What on earth is this increase of £29,000 for police and caretakers for? Why are there any police in the Vote of the First Commissioner of Works? Are they gunmen or are they Metropolitan Police, and whichever they are, why are they on his Vote, instead of on the Home Office Vote? It may be, of course, that they are the people who sleep in offices as caretakers; but, if so, it is an astounding increase to spend another £29,000 after an original Vote of £64,000. An increase of 50 per cent, in caretakers is, surely, quite an inordinate amount. The only other matter on which I would like the right hon. Gentleman to give us a little information is about Endell Street. In this growing habit of putting forward Supplementary Estimates the word goes round apparently to Government Departments, "We have had two Supplementary Estimates, and a third round is now starting; what do you want? And they all put in what they think they can possibly justify. Endell Street is not allocated to anybody. Apparently the First Commissioner of Works thinks he ought to have Government offices ready in advance of the demand. Endell Street is not earmarked for anybody. It is just for Government offices, and apparently is being held ready for the installation of a Secretary of State for General Interference, when the Cabinet has decided to institute that Ministry. We are still left in a considerable fog as to the exact bearing of these Supplementary Estimates, and we have more than a suspicion that in regard to this printing department we are being committed to a permanent State Department in competition with the printing trade. We ought to have that matter cleared up, and I think we ought also to know why, on some of these Estimates, the eventual expenditure is so much above what was originally estimated by the Minister.
There are two points of criticism I should like to make, in the light of some local knowledge, on this amazing purchase of a factory at Hollinwood, near Oldham, for £185,000 There are two principles which, I should imagine, any Government Department would act upon in making a purchase in the interests of the country, assuming that the purchase ought to be made, which is a very large assumption, because it certainly has not been proved that we need any great storage place for stationery and insurance cards. The first principle is, undoubtedly, that you ought to buy in the cheapest market. That is a principle which I should have thought would appeal to the right hon. Gentleman (Sir A. Mond) in view of his early association with free trade propaganda. Where will you get storage accommodation most cheaply? In some rural area, far from the great centres of population. You are not going to find it, in the period of the cotton boom, within a very few miles of the centre of Oldham. This property was apparently bought in 1920, at a time when there was a very great demand indeed for factories in that area, and it would be the very last place in the world where you would look for a bargain. I should like to know what the United States Government paid for the factory compared with the price which we paid to them. It seems to me the height of improvidence to have gone to a district of that sort in a time like that in order to get accommodation.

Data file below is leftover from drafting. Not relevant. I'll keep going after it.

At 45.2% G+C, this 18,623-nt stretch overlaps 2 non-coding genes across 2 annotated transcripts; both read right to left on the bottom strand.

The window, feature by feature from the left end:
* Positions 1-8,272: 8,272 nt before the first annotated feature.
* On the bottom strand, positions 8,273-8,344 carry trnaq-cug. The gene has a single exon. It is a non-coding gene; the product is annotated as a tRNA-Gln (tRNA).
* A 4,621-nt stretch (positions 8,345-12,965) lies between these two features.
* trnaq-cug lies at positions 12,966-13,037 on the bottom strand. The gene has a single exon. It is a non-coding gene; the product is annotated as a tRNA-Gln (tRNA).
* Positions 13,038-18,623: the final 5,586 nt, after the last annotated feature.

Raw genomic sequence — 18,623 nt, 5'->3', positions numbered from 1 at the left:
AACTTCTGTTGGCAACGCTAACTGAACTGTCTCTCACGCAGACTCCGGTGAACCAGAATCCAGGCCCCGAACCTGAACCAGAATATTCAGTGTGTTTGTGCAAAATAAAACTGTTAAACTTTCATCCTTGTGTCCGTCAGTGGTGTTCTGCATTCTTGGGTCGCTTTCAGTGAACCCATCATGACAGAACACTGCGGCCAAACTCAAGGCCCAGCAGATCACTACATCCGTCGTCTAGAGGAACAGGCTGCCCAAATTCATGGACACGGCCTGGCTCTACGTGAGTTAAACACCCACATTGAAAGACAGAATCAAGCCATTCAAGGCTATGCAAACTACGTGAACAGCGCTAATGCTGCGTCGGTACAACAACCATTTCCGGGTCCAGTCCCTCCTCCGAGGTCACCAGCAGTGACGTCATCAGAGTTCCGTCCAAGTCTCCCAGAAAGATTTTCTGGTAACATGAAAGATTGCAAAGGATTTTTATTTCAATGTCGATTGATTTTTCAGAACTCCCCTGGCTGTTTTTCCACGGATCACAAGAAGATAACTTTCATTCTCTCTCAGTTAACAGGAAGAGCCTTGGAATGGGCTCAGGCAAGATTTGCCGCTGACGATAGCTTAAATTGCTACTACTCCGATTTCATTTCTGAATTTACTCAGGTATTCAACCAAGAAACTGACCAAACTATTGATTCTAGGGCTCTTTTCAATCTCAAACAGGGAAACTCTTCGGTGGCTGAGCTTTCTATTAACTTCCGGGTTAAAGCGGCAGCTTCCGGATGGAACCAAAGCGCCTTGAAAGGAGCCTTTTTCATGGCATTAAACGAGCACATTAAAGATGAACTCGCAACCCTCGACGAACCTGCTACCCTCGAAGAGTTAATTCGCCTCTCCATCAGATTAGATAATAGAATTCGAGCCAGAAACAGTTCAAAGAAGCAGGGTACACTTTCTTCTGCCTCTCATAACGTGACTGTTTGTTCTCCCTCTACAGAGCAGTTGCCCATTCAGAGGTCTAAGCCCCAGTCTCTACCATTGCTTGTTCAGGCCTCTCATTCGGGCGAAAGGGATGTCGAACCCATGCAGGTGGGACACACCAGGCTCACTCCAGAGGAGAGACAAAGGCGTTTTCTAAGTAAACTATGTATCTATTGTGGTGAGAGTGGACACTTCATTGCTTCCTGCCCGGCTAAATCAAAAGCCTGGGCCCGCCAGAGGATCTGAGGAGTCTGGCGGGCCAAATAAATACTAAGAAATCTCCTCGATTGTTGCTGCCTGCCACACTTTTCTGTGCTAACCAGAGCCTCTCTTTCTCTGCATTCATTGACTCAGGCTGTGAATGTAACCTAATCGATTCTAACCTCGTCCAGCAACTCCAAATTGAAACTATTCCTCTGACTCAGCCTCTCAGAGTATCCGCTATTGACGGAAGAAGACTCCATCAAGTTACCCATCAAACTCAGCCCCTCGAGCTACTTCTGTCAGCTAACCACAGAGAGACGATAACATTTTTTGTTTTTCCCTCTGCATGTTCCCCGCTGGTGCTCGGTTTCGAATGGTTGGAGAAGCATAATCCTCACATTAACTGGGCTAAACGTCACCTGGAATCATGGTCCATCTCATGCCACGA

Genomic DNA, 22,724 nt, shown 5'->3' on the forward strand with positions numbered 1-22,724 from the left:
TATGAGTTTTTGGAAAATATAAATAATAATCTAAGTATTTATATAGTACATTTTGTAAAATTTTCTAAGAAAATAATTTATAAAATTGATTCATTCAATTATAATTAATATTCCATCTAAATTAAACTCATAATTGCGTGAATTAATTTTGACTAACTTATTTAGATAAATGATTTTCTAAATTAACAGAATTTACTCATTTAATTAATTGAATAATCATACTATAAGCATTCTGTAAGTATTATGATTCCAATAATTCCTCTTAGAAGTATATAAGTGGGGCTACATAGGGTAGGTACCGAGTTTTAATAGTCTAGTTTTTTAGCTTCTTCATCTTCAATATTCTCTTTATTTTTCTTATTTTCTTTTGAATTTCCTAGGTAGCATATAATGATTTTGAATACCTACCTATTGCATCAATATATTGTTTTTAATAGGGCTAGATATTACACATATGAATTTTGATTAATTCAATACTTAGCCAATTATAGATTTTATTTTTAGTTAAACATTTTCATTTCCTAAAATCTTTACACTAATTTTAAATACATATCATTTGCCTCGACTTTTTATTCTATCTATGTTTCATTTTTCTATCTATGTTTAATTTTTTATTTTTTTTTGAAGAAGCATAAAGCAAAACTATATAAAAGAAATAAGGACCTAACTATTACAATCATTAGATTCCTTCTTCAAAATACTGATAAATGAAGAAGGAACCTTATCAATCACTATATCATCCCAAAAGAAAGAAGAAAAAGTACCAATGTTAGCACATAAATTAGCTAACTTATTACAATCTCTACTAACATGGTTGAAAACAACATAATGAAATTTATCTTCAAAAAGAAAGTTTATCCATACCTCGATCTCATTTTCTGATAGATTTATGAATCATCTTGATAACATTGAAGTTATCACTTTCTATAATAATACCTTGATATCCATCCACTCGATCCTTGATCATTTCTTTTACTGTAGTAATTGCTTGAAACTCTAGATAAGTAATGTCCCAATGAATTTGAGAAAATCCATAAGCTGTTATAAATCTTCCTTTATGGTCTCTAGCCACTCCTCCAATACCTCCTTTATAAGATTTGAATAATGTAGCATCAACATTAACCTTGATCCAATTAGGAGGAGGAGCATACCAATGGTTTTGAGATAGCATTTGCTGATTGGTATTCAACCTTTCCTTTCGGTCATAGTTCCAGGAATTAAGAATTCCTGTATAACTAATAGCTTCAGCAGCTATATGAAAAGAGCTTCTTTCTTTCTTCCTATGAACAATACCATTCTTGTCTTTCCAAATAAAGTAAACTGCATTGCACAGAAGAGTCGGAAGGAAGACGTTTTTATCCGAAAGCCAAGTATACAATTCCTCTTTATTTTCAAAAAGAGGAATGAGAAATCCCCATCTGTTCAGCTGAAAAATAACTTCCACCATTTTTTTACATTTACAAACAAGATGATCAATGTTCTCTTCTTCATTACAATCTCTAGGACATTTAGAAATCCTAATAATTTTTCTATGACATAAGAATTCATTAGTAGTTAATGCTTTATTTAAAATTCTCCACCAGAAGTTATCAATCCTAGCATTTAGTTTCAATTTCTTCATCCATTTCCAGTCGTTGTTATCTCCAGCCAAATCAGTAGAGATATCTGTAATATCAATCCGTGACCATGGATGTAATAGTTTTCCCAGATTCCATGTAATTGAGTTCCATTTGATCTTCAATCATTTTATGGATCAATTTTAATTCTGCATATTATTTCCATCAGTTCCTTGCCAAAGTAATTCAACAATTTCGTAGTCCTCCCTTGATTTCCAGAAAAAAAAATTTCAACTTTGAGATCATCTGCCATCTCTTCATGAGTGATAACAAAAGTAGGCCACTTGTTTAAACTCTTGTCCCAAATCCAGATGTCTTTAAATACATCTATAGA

My second criticism is this. Before buying any storage accommodation at all, surely the Government should look round and see whether they could not get cheaper accommodation of the same character within the same area. There is in the neighbourhood of Manchester much cheaper accommodation for storage than at Hollinwood. Did the right hon. Gentleman consider the derelict Government aerodrome at Alexandra Park on the South side of Manchester? Hundreds of thousands of pounds were spent on that aerodrome, which has concrete foundations, and which at this moment is empty, as it has been for two or three years past—certainly since the War. There, surely, you have accommodation at hand, and already belonging to the Government, obviously more suitable for this stationery material than a great factory bought in the middle of the cotton boom. These are two criticisms which I think it would be very difficult indeed for the Government to surmount. This purchase and the purchase of other freehold sites at this period are a mistake. The Government has run counter to the whole current of public opinion. At the present time there is an absolute passion for decontrol, for getting rid of Government supervision and Government interference, and of what are called the tentacles of bureaucracy. We are told that all this bureaucracy is coming to an end. It does not look like coming to an end when these purchases are being made. If a man is on his death-bed, you do not find him buying new dwelling houses. If this is the way in which bureaucracy is dying in England, I think we can apply to it the last words of Charles II, and say that it is taking an unconscionable time in dying.